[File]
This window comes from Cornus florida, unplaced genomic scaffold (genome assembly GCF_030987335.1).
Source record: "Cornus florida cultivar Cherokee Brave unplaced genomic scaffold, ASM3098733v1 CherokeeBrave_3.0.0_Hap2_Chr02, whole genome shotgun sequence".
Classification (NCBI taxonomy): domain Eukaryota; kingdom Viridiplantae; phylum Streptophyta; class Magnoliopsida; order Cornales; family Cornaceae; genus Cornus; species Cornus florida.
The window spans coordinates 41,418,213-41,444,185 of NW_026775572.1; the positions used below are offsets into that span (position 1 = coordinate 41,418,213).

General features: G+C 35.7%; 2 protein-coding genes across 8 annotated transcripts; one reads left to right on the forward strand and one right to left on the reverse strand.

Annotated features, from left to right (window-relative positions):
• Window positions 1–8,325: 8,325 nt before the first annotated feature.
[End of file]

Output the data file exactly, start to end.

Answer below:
This window comes from Cornus florida, unplaced genomic scaffold (genome assembly GCF_030987335.1).
Source record: "Cornus florida cultivar Cherokee Brave unplaced genomic scaffold, ASM3098733v1 CherokeeBrave_3.0.0_Hap2_Chr02, whole genome shotgun sequence".
Classification (NCBI taxonomy): domain Eukaryota; kingdom Viridiplantae; phylum Streptophyta; class Magnoliopsida; order Cornales; family Cornaceae; genus Cornus; species Cornus florida.
The window spans coordinates 41,418,213-41,444,185 of NW_026775572.1; the positions used below are offsets into that span (position 1 = coordinate 41,418,213).

General features: G+C 35.7%; 2 protein-coding genes across 8 annotated transcripts; one reads left to right on the forward strand and one right to left on the reverse strand.

Annotated features, from left to right (window-relative positions):
• Window positions 1–8,325: 8,325 nt before the first annotated feature.